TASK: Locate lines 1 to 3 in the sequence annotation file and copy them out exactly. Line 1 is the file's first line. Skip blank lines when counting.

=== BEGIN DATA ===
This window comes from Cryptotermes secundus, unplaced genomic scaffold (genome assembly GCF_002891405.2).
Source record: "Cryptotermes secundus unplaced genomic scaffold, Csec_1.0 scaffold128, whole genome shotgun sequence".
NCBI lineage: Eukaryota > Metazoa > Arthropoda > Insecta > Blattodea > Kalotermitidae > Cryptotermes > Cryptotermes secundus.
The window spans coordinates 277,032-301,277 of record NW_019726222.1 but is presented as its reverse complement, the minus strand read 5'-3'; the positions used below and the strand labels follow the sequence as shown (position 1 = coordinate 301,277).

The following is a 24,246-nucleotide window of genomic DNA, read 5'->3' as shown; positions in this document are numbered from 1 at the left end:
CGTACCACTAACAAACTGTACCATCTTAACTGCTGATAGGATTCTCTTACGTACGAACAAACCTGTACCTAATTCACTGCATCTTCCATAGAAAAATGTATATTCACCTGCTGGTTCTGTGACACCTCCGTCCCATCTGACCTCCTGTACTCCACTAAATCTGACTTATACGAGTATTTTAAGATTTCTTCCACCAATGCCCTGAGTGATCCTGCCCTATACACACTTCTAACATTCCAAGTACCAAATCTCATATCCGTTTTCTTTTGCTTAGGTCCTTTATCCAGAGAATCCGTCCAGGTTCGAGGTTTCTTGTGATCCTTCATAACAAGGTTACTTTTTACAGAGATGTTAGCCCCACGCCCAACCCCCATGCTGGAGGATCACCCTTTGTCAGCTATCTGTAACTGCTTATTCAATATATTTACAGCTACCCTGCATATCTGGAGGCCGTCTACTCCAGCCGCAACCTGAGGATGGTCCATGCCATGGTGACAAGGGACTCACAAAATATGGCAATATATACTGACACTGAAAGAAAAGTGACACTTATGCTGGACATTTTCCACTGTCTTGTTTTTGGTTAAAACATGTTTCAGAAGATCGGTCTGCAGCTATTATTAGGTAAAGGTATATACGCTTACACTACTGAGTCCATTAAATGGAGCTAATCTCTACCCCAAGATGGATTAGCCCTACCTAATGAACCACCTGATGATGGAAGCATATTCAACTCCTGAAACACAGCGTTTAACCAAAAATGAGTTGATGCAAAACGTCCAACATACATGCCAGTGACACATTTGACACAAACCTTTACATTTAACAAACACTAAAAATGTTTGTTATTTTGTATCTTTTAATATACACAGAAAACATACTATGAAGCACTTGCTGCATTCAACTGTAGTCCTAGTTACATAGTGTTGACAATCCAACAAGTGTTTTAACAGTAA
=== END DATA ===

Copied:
This window comes from Cryptotermes secundus, unplaced genomic scaffold (genome assembly GCF_002891405.2).
Source record: "Cryptotermes secundus unplaced genomic scaffold, Csec_1.0 scaffold128, whole genome shotgun sequence".
NCBI lineage: Eukaryota > Metazoa > Arthropoda > Insecta > Blattodea > Kalotermitidae > Cryptotermes > Cryptotermes secundus.